Hot answers tagged smack-pack
The recommended cell count for ales is 0.75 to 1 million cells per milliliter per degree plato (ca. 4 gravity points.) For 5 gallons (~18.9L) of typical strength beer of 1.048, that's about 12 plato, so you'll need 1 million x 18900 x 12 = 226.8 billion cells. According to wyeast, the smackpack contains at least 100 billion cells, which is half of what ...
Relax & have a homebrew. The pouch in the smack pack contains a little food and nutrients which gets the yeast going. You pitched the yeast (and pouch contents) into a sea of food and nutrients. Your fermentation will lag just a little but should take off.
Yes, keep it in the fridge if you don't plan to use it in the next 24 hours. There are two reasons: The lower temperature will reduce yeast activity, reducing the buildup of more CO2. The lower temperature will reduce the pressure of the gas already in the pack. As well as these reasons, Wyeast recommend you store the pack (swollen or not) in the fridge ...
I'd say you were too impatient. There's no reason to assume that the pack will inflate that fast. The ROT is to give it one day for every week past manufacture. So even if the pack was only a couple weeks old, that would have been at least to days for it to inflate. And 8 hours in a starter is too soon to determine there's no activity. The packs might ...
A missing piece of information is how much you're pitching into. If beersmith is saying you need 160 billion, then you're probably pitiching into about 20 litres (5.7 gallons). Yes you could make a starter tonight and you'd be perfect for pitching on Sunday. Typically a starter needs 24-36 hours for the yeast to reproduce. According to Jamil's yeast ...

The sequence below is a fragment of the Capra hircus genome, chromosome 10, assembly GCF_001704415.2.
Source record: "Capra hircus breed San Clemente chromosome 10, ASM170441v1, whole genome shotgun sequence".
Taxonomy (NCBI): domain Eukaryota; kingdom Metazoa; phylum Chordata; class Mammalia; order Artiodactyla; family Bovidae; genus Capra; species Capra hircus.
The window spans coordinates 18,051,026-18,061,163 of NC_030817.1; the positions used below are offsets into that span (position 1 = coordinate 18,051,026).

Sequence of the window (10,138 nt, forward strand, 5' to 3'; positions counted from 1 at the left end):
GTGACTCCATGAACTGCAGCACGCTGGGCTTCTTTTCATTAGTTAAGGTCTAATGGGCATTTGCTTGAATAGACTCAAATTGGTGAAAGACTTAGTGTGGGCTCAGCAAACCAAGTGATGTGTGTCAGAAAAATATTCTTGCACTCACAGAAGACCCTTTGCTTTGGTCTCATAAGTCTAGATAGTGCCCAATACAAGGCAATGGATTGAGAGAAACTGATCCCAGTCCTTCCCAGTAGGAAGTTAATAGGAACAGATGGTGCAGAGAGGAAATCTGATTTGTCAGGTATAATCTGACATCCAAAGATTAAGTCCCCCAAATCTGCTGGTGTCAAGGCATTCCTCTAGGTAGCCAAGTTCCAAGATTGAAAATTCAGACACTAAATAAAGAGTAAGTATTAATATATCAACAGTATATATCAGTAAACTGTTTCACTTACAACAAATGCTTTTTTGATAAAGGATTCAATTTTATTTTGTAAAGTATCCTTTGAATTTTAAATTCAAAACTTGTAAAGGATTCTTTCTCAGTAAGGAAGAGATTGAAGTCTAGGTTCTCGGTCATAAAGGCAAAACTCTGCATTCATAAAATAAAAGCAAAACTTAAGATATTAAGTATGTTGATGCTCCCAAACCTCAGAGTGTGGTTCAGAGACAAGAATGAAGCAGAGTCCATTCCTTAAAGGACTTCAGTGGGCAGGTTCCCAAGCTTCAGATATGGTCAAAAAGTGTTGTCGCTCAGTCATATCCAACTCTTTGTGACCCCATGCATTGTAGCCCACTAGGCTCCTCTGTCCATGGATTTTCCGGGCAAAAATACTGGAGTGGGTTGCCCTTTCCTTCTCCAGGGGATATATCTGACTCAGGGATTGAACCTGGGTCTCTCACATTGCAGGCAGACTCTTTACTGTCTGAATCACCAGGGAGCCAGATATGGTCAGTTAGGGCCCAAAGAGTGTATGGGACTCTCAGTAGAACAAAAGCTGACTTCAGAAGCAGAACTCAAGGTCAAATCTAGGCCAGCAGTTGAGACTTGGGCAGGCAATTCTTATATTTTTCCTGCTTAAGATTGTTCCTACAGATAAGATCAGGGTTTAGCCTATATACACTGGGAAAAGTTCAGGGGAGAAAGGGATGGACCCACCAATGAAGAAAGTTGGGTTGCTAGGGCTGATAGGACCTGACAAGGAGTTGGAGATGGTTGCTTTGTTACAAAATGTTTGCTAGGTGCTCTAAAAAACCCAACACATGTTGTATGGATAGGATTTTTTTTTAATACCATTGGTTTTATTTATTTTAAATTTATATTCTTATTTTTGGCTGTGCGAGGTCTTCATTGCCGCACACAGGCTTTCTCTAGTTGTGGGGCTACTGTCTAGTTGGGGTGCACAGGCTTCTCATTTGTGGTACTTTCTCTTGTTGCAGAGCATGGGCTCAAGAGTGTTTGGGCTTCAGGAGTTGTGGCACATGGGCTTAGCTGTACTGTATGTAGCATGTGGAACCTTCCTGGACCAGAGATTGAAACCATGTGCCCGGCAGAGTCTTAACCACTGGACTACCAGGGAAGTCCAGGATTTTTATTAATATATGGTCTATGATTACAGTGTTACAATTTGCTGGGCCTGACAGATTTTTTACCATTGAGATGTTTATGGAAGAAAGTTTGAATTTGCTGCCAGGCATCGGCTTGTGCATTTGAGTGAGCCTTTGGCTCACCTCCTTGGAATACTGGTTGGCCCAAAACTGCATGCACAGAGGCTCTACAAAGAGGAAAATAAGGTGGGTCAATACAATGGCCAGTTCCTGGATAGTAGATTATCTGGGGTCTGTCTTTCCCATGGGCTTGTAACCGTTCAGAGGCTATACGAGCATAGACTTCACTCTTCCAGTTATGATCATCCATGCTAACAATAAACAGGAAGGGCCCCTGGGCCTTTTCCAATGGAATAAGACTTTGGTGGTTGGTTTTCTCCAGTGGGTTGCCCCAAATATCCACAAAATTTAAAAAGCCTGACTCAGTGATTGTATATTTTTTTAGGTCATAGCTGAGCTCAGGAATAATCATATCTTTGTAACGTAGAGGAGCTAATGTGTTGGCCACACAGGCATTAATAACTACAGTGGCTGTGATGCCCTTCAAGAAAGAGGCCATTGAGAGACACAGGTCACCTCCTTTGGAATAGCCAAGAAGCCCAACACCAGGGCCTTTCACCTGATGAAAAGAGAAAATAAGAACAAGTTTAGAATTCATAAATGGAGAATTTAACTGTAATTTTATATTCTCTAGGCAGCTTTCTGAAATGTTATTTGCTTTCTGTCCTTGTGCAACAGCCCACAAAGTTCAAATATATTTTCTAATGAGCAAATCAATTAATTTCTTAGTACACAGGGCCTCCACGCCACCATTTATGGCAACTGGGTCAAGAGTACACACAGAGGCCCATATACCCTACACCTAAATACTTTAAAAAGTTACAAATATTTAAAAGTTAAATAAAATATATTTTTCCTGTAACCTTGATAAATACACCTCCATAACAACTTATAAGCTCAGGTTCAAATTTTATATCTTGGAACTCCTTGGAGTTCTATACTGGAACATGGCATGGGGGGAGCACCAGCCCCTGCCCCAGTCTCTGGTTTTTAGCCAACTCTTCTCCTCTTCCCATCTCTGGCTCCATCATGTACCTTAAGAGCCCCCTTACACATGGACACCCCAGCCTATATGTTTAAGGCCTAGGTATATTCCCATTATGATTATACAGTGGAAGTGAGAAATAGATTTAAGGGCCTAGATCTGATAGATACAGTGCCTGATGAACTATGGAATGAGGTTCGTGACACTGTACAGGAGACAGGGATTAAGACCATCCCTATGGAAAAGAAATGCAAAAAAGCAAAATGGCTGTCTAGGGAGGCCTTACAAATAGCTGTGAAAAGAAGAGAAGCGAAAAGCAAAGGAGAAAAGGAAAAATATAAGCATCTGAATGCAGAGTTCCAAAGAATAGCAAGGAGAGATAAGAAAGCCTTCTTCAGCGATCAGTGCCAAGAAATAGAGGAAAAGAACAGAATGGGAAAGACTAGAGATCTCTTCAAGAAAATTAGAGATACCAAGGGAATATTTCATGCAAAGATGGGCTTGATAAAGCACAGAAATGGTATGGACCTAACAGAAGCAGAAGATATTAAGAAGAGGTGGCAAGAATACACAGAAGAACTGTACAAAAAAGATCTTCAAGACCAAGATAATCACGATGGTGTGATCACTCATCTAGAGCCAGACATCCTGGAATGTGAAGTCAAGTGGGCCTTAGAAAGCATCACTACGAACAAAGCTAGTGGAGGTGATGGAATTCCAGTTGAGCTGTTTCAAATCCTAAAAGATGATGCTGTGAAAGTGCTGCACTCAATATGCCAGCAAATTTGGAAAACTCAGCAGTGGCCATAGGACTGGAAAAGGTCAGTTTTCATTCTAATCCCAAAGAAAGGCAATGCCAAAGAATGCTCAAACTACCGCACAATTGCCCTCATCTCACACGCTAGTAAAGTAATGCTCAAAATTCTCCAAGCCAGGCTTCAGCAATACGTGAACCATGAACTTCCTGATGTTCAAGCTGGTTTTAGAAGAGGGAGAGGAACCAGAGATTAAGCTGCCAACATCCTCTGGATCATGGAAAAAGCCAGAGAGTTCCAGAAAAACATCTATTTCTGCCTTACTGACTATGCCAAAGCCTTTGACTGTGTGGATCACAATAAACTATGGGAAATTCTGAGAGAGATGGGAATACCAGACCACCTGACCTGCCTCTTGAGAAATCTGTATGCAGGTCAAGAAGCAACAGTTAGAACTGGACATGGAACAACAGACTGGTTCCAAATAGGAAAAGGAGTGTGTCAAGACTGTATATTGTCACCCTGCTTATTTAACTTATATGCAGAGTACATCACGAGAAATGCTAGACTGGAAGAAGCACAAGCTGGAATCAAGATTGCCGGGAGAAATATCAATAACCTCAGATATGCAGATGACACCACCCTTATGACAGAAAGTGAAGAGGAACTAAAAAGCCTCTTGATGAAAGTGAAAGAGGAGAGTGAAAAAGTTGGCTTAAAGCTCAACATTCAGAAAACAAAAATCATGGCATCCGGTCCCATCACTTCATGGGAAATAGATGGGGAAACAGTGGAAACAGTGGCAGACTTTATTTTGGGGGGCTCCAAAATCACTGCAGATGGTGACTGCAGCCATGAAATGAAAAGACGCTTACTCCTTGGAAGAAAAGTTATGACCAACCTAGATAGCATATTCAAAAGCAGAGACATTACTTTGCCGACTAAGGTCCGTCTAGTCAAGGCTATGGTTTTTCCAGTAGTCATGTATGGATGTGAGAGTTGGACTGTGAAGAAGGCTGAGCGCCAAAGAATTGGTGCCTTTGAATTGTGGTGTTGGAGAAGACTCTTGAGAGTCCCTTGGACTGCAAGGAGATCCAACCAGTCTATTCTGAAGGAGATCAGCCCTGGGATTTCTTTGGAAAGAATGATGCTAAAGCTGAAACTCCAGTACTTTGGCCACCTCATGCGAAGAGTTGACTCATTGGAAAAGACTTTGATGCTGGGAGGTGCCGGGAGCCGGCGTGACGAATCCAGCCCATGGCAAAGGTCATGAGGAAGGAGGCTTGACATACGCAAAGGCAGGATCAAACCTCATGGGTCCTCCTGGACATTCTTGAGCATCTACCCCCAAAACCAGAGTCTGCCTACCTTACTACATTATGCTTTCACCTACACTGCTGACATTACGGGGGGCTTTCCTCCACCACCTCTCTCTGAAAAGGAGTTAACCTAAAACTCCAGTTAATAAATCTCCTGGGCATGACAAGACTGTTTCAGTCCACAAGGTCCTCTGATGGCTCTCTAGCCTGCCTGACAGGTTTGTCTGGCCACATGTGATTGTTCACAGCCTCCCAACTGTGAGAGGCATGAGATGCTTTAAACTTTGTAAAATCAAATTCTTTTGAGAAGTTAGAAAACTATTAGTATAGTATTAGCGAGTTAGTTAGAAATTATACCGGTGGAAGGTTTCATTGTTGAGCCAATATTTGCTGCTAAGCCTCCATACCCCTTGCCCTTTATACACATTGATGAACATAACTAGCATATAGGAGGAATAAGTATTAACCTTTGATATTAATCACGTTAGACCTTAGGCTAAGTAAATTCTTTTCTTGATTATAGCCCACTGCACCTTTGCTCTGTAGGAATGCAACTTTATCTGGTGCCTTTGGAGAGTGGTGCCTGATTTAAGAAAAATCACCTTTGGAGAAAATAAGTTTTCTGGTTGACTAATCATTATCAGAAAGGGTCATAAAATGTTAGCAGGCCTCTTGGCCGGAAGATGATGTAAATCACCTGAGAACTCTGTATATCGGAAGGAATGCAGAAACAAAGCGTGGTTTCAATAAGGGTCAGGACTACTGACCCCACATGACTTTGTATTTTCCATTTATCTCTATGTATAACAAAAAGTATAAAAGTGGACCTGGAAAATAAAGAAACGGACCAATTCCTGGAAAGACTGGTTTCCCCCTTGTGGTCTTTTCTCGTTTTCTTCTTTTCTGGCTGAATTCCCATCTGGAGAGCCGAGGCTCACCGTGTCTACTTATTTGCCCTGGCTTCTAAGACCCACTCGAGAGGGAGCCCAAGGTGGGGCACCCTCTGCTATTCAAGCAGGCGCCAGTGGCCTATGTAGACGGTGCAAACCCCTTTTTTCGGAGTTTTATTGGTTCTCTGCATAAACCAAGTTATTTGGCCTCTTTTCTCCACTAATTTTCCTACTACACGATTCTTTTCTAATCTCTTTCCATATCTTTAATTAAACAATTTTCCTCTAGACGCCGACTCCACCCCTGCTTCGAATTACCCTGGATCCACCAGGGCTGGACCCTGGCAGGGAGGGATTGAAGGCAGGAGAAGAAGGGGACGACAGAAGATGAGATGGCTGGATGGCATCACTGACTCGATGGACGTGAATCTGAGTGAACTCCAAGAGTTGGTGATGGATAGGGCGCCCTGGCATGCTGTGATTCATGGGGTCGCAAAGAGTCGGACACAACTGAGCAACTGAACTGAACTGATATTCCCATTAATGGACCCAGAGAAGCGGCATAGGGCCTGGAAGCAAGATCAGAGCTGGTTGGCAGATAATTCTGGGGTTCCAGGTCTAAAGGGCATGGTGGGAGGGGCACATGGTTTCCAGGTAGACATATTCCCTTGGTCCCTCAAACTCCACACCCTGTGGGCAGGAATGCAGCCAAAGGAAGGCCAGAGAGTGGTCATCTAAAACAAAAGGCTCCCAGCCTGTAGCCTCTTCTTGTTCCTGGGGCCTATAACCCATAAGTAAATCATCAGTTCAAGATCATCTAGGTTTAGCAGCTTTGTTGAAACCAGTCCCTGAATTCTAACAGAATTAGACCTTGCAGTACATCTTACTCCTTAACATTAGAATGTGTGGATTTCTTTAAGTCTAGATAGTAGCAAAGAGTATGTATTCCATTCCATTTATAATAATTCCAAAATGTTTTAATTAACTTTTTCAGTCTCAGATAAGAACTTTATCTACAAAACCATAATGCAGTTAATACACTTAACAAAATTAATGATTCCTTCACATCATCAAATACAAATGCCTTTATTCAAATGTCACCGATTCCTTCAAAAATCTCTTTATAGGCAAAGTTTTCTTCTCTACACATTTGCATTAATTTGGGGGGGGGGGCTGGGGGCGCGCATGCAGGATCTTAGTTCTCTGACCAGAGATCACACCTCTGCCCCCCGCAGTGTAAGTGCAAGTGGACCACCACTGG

The answer is not quite a "yes" or a "no". The smack pack contains a yeast nutrient that actually transforms the pack in a starter. You should let the pack swell before you use it, because that's the sign that the yeast has metabolised the nutrients, and, air being absent, has used the energy to grow in cell number. This takes about 24 hours. A Wyeast "...
Making a starter is generally a good idea It doesn't really matter when you add the contents It's the same process going on in the pack as in the starter. The smack pack contains some sugars and a little yeast nutrient, making it essentially a starter on it's own. It will get you to about the half number of cells needed for a 5 gallon batch.
Smacking the pack only gives you a way to assess the viability of the yeast. It does not "activate" the yeast nor increase the cell count.
How did you come up with 2% ABV? If you followed the recipe you posted exactly and you're currently at 1.015, then you're definitely done. That recipe says you should reach 1.019. With a starting gravity of 1.061 and and final gravity of 1.019, you'd be at 5.6% ABV. Assuming you started out at 1.060 and you hit 1.015, you're ABV is 5.81%. Not only are ...
On the Wyeast site they recommend that swollen packs can still safely be sold to customers. They make no mention that refrigeration is necessary. What are the causes of swollen packages? Can you sell them? Swollen packages are almost always the cause of a small amount of sugar or CO2 being left in solution at the time of packaging. Upon ...
A pack that does not inflate could be ok. Some strains are slower to start. But, if you made a starter and there's still no activity, the yeast may be inactive. I wouldn't risk it in my batch. I'd get another pack or 2. Maybe throw in a dry yeast.
Mine arrived swollen as well. I put it in the fridge for a day and the swelling went down considerably. I was then able to pop the nutrient pack without bursting the whole package open. Fermentation began within 5 hours of pitching.
My anser may be a bit late, but the best way to handle a stuck ferment is to up the temp and rouse the yeast. First step would be to get the fermentor someplace warmer and try and get the beer to 72Fish. Next step would be bear hug the fermentor and gently swirl it until some of the yeast starts to get lifted off the bottom. But you have to get it warmed ...
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